General rules for good communication apply as much to e-mail as to any other medium.
Don’t assume that your message is received the moment you send it. Many professionals limit the number of times they check e-mail throughout the day.
These days, companies conduct more and more business electronically. E-mail has many advantages – speed, ease of use, widespread availability, and economy. However, many of these advantages can be lost when e-mail is used improperly. General rules for good communication apply as much to e-mail as to any other medium. Here are some tips to get the most out of your electronic messages.
It’s not instantaneous
Don’t assume that your message is received the moment you send it. Many professionals limit the number of times they check e-mail throughout the day. Sometimes a phone call can be more effective.
The acronym KISS means, “Keep it simple, stupid!” The best communication is concise and straightforward. Short words, short sentences, and short paragraphs work best.
Each message you send reflects upon your professionalism and the image of your company. Correct spelling and grammar are just as important as in any other form of communication. Most e-mail programs have a built-in spell check function that can automatically scan your messages before you send them.
Make it personal
Although e-mail is less formal than a business letter, you should still address your recipient by name in the greeting.
Many people must sort through hundreds or even thousands of e-mails in their inboxes every day. A short, direct subject that is meaningful to you and your recipient cuts through the clutter and makes it easier for both of you to track.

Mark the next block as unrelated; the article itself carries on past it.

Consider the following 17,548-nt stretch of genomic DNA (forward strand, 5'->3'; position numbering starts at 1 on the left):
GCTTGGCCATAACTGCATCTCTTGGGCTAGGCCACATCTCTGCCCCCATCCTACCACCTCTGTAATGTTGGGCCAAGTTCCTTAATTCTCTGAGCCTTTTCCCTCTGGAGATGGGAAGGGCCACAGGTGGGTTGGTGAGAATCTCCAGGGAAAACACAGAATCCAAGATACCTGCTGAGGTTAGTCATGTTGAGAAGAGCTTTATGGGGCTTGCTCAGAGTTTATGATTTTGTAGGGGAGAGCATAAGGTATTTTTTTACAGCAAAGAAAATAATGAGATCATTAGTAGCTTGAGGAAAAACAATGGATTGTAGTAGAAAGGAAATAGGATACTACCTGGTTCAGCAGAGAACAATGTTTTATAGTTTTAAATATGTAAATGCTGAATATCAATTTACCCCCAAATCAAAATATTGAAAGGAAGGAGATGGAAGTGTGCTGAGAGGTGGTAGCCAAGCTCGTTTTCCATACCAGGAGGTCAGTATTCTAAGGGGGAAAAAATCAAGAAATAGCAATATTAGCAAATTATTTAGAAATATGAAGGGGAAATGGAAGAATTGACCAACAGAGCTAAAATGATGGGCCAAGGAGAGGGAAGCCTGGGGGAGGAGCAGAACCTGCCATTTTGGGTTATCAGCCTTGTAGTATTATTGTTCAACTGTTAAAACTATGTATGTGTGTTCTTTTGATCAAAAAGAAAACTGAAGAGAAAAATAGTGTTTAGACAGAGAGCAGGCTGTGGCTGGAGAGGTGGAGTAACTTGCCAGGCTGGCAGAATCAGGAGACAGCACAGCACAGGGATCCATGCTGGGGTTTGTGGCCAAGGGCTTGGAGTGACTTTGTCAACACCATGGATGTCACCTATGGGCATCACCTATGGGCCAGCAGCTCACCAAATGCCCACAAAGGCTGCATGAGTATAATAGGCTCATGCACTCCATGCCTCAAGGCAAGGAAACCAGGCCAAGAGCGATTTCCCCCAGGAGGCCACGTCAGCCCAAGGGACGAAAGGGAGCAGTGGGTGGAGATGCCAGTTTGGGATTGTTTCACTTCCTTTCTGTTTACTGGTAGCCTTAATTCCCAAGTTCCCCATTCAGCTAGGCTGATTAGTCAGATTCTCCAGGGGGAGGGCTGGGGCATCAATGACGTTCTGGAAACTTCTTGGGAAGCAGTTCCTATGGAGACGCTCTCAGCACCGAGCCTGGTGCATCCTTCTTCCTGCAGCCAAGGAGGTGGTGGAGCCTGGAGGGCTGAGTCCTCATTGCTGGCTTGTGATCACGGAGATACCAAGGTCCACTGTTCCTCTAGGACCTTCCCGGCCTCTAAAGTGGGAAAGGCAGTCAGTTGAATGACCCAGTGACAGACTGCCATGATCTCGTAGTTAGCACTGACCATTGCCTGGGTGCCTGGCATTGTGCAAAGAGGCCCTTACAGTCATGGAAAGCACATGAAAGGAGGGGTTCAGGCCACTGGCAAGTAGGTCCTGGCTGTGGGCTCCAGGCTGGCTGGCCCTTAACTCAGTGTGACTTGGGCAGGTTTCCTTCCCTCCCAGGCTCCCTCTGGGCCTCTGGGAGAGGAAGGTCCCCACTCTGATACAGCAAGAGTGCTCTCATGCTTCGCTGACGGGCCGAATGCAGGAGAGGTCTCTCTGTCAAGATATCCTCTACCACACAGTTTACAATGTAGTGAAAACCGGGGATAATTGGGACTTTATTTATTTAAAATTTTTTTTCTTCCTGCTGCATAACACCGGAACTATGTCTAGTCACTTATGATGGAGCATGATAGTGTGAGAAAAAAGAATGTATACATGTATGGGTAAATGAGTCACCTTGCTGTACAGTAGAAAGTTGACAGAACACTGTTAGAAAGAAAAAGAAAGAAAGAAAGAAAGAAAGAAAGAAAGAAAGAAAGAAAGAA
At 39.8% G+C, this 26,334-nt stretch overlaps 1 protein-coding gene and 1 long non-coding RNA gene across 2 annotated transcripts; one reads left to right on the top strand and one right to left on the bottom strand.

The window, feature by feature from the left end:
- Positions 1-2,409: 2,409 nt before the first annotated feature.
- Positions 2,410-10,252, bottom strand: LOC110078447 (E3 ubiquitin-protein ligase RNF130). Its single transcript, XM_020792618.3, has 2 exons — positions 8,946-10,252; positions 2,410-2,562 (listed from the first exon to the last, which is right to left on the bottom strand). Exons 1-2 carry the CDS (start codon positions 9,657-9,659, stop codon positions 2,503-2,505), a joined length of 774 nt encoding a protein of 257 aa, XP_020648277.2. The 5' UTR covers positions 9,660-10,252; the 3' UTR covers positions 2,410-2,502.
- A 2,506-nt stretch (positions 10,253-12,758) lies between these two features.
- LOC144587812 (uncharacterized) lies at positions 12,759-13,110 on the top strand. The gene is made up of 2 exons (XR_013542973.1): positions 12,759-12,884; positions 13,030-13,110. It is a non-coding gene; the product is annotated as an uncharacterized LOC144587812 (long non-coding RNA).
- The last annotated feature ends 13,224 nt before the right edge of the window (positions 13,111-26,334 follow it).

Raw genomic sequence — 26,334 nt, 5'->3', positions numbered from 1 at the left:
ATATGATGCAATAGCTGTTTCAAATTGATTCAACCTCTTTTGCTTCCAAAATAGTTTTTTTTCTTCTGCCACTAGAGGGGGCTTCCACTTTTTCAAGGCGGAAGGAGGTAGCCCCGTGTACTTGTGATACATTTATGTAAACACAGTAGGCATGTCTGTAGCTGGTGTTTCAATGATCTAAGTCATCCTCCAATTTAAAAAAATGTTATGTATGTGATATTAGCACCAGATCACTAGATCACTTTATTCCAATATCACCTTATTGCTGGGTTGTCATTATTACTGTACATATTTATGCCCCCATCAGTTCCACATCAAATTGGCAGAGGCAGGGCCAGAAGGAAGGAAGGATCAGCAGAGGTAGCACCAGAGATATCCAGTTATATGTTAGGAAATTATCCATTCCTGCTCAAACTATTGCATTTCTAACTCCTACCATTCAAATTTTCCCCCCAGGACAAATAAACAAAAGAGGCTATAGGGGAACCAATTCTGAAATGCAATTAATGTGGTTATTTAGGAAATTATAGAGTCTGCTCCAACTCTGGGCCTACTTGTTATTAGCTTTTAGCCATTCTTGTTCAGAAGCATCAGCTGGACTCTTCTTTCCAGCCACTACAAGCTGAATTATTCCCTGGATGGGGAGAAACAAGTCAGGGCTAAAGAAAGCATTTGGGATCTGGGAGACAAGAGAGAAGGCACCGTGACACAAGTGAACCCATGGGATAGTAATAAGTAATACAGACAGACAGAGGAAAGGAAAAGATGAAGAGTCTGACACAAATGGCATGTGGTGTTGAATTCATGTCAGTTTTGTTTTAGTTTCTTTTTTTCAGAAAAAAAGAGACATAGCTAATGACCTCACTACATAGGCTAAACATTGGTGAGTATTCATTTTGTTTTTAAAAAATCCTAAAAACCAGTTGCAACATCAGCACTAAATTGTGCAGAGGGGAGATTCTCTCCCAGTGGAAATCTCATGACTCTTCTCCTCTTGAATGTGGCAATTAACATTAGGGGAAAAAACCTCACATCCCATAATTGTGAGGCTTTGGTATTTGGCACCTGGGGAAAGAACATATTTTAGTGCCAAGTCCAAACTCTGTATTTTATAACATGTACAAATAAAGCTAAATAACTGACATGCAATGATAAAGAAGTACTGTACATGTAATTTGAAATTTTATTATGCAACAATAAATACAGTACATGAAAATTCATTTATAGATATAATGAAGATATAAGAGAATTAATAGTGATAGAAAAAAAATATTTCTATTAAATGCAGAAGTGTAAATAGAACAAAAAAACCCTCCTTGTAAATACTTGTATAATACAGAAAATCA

Make it easy on the eyes
Reading from a screen is more difficult than reading from paper. Lay out your e-mail using short paragraphs and blank lines between each paragraph. Using bullets in the layout will make your e-mail easier to read. If you are making several points, number the bullets so that the recipient reads the entire e-mail.
Keep it professional
In business communication, avoid abbreviations such as BTW (by the way) and LOL (laugh out loud). The same goes for emoticons, such as the smiley . The recipient might not be aware of the meanings.
While amusing in personal e-mail, the animated emoticons and other graphics available from Yahoo, Hotmail and other free e-mail sites attach advertising to all e-mail you send.
DO NOT WRITE IN CAPITAL LETTERS
On the Internet, writing in capitals is like shouting in someone’s ear. Capital letters are also harder to read.
Colleagues and customers use e-mail because they want a quick response. Reply to each e-mail the same business day, or at least within 24 hours. Use auto-response features when you will be out of the office.
Not only is spamming against the law, but businesses lose billions of dollars each year through lost productivity as a result of spam. Only send bulk e-mails to those who have given you permission to do so.